Creating Dynamic Scrape Sounds in Unity using ADX2


In last month’s blog, we looked at enhancing player immersion by creating a system which better reflected physically informed impact sounds. This month, we are going to extend on that by creating a system which reflects physical scraping as well. Together, these two systems should give us a holistic system for most of the rigid physical interactions that might take place in a game.

This project was created using CRIWARE SDK for Unity V2.99.00 and Unity V2019.2.10f1

Atom Craft

The setup for our scrape system will be much the same as for the dynamic impacts. The goal is to create a system which gets louder and more exciting, the faster the ball character moves. To achieve this, we need to set up several AISACs for adjusting volume intensity of our different layers, as well as for controlling effects and modulations.

Since scrapes are continuous, we can make use of looped audio. Again, 3 dynamic levels tend to be enough for meaningful variation, so we can simply:

  • Create a Polyphonic Cue named “Cue_Scrape”
  • Drag in each dynamic layer Material (which will automatically create our Tracks)


Next up, we can create another AISAC-Control called “AISAC_ScrapeIntensity”, which will be used to send control signal to all our related AISACs. We can then set up volume curves on each Track as we did for each Cue Link in last month’s blog.


Since the dynamic layers might sound a little disconnected, we can employ some additional effects to blend and generally sweeten them. Here are a few ways that we can take advantage of the flexibility of AISACs:

Any sort of “loudening” effects can be used on an FX bus, and send levels controlled via an AISAC. This helps to add loudness over-and-above the original samples, which might not be too different in terms of raw amplitude. We can:

  • Create DSP Bus in our DspBusSetting named “FXBUS”
  • Add Distortion and Limiter Effects
  • Adjust values in the Inspector to preference
  • On Cue_Scrape, create a new AISAC
    • AISAC Name – “fx-send”
    • AISAC Control – AISAC_ImpactIntensity
    • AISAC Graph Type – BusSend1 (FXBUS)

Low-cutoff can be used to imply quietness. This help to make intensity scaling sound a bit more natural than only turning the gain down.

  • On Cue_Scrape, create a new AISAC
    • AISAC Name – “low-cutoff”
    • AISAC Control – AISAC_ImpactIntensity
    • AISAC Graph Type – Bandpass Cutoff Low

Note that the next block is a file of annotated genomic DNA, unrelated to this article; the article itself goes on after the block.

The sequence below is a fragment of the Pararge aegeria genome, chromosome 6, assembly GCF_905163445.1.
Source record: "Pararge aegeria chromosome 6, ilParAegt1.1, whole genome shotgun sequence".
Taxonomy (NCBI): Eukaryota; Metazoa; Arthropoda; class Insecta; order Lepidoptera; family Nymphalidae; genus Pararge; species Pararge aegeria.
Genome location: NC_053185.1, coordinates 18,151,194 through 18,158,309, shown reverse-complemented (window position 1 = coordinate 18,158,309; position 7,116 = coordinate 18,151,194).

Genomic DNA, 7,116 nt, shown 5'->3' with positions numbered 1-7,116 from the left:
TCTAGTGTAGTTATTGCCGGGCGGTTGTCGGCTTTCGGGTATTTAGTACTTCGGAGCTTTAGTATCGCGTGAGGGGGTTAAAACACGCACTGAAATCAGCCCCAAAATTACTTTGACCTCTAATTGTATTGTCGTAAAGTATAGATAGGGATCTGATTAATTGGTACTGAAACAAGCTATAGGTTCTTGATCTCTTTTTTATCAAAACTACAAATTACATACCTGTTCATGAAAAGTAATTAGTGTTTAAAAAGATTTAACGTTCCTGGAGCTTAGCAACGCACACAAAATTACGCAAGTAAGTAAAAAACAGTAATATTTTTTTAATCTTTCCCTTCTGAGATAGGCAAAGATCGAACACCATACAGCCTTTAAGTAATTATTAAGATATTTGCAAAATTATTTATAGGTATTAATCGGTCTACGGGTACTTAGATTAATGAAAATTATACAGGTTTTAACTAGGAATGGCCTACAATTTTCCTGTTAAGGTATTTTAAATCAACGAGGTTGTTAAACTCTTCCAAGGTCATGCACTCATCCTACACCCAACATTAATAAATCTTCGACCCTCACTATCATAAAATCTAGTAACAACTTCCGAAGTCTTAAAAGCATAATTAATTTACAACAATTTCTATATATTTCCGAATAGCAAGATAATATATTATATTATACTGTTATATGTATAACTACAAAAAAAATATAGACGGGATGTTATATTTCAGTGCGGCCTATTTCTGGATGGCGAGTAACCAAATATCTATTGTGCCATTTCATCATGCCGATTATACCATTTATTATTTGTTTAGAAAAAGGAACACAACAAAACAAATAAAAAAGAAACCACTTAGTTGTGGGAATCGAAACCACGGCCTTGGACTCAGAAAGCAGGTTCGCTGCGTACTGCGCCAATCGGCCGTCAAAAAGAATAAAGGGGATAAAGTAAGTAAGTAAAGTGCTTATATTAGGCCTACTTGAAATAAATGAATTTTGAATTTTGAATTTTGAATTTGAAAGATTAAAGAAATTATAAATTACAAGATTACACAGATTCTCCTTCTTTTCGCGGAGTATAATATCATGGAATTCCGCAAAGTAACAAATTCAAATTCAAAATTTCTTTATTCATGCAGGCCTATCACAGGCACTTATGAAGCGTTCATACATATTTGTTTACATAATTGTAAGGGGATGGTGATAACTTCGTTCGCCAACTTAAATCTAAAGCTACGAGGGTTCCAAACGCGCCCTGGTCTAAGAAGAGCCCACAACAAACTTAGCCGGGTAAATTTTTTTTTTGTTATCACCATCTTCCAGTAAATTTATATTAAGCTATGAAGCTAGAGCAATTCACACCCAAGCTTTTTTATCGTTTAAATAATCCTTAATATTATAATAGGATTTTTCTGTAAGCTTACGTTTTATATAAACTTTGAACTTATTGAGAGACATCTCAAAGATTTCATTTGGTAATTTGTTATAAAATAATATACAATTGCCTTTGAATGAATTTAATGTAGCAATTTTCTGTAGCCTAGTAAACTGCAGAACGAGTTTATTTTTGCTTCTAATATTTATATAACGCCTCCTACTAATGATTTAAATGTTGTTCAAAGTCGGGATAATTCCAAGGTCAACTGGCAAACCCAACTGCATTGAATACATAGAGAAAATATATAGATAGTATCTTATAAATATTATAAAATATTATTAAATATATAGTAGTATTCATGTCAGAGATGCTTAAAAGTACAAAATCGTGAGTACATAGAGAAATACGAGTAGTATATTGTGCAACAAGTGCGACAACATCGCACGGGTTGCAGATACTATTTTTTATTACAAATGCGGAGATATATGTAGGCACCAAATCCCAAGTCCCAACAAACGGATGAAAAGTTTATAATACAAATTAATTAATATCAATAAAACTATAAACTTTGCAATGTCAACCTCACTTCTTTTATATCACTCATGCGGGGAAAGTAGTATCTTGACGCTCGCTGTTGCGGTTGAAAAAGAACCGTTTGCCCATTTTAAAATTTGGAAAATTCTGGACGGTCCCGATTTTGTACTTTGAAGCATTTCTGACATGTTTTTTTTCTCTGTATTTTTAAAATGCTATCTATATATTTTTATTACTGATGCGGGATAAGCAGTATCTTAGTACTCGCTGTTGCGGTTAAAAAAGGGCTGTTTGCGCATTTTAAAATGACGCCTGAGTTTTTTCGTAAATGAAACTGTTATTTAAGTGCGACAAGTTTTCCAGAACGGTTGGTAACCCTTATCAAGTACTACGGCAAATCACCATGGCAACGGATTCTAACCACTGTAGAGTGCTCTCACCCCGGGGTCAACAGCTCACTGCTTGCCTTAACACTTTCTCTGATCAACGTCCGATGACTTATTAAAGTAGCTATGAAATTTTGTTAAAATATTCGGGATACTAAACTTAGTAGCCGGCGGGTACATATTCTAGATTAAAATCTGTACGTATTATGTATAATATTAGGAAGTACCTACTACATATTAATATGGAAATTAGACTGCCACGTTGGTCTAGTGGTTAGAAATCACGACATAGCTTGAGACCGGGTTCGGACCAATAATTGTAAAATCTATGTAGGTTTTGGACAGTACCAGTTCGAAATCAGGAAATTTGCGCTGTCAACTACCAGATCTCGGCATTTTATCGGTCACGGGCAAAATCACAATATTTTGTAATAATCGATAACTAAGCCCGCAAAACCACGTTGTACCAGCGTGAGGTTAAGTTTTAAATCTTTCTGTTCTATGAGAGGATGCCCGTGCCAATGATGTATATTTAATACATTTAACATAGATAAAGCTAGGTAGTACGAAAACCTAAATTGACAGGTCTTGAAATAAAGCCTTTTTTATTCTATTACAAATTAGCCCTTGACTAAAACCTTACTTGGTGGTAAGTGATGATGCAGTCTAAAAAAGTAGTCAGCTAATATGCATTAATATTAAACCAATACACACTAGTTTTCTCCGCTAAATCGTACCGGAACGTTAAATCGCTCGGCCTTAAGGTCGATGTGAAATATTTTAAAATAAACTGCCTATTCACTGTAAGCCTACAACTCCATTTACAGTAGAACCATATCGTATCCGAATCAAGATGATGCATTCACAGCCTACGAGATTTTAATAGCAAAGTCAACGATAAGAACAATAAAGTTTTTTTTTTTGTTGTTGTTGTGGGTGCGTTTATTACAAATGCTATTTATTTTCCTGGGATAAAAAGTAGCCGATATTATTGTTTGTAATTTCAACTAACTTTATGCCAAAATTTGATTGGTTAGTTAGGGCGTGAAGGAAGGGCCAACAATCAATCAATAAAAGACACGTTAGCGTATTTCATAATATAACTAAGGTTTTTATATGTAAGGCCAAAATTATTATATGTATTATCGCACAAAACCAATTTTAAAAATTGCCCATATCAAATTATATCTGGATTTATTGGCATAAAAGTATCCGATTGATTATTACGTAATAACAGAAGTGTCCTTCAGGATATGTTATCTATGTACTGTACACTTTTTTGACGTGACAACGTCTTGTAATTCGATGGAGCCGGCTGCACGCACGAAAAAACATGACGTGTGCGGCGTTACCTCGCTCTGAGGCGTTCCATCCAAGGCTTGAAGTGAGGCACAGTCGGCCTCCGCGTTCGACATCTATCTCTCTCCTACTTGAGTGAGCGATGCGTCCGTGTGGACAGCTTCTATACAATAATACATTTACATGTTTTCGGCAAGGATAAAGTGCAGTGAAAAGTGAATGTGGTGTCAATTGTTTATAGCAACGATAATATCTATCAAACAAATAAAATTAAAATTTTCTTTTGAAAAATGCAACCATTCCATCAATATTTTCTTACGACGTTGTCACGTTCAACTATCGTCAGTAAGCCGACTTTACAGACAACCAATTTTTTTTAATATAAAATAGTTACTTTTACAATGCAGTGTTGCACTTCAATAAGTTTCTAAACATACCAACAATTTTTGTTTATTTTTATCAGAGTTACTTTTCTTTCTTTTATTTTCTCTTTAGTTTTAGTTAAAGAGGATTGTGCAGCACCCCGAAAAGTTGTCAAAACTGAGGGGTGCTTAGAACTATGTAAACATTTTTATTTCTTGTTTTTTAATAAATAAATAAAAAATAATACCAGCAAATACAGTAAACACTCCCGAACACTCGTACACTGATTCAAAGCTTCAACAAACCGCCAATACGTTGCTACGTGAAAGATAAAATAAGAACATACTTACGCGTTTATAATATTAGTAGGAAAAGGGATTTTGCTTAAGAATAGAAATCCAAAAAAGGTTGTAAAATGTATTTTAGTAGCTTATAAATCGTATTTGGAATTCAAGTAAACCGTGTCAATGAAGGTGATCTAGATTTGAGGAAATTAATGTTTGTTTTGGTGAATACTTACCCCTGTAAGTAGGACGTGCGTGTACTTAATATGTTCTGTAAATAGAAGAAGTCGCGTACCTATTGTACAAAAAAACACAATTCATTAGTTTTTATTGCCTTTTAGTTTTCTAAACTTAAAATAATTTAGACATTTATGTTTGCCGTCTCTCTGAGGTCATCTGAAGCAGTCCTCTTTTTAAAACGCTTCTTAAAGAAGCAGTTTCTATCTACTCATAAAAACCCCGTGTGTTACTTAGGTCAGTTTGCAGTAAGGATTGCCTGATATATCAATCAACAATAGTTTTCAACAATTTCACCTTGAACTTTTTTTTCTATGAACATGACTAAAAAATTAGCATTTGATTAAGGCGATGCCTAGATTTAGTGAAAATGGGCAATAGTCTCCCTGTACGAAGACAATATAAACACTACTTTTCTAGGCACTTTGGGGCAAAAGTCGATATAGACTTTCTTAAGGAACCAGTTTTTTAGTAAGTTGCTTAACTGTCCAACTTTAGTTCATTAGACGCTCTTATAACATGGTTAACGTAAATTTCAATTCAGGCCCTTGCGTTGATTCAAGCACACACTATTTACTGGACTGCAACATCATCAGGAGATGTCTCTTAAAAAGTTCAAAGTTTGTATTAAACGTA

Finally, some subtle pitch scaling can be used to change the playback rate as a result of character speed. Since the ball will be rotating a certain amount of times per minute, it makes sense that this should influence pitch/frequency.

  • On Cue_Scrape, create a new AISAC
    • AISAC Name – “pitch”
    • AISAC Control – AISAC_ImpactIntensity
    • AISAC Graph Type – Pitch


The curves can then be adjusted roughly as above. Each curve is colour-coded based on the Graph Type, to help distinguish each of the parts ( the explanations above have been coloured to correspond with these). These curves are best tested iteratively throughout the design process using the Session View.


The code needed is much like last month’s, but this time we will use the OnCollisionStay and OnCollisionExit events instead.

using System.Collections;
using System.Collections.Generic;
using UnityEngine;

public class SurfaceScrape : MonoBehaviour
    CriAtomSource source;
    bool isPlaying = false;
    Rigidbody sphereRigidBody;

    private float scaledScrapeVelocity;

    void Start()
        source = gameObject.GetComponent();
        sphereRigidBody = gameObject.GetComponent();

    private void OnCollisionStay(Collision collision)
        if (!isPlaying)
            isPlaying = true;

        scaledScrapeVelocity = Mathf.Clamp((Mathf.Abs(sphereRigidBody.velocity.x) + Mathf.Abs(sphereRigidBody.velocity.z)) / 25, 0f, 1f);
        source.SetAisacControl("AISAC_ScrapeIntensity", scaledScrapeVelocity);

    private void OnCollisionExit(Collision collision)
        if (isPlaying)
            isPlaying = false;

Since our Collision method is only able to return the impact velocity, we need to refer to the Rigidbody directly to access continuous velocity information. Also, to ensure that the sound isn’t triggered on every frame, we can use an isPlaying Boolean to keep track of the current state.

Our scape velocity is also scaled similarly to our impact velocity. However, since Rigidbody velocity can return negative values, we need to ensure that we get the absolute values. Furthermore, since the ball is only rolling around on a flat plane in this Scene, we can refer to velocity in only the x and z axes for simplicity.


And that concludes our dynamic surface interaction mini-series. This should give you the tools to create some impressive sounding physics-based interactions. This system could be further expanded to make use of Unity’s tag or terrain systems to denote different surface or object types. That way the surface and object interactions are not only responsive but also accurate to their respective materials.

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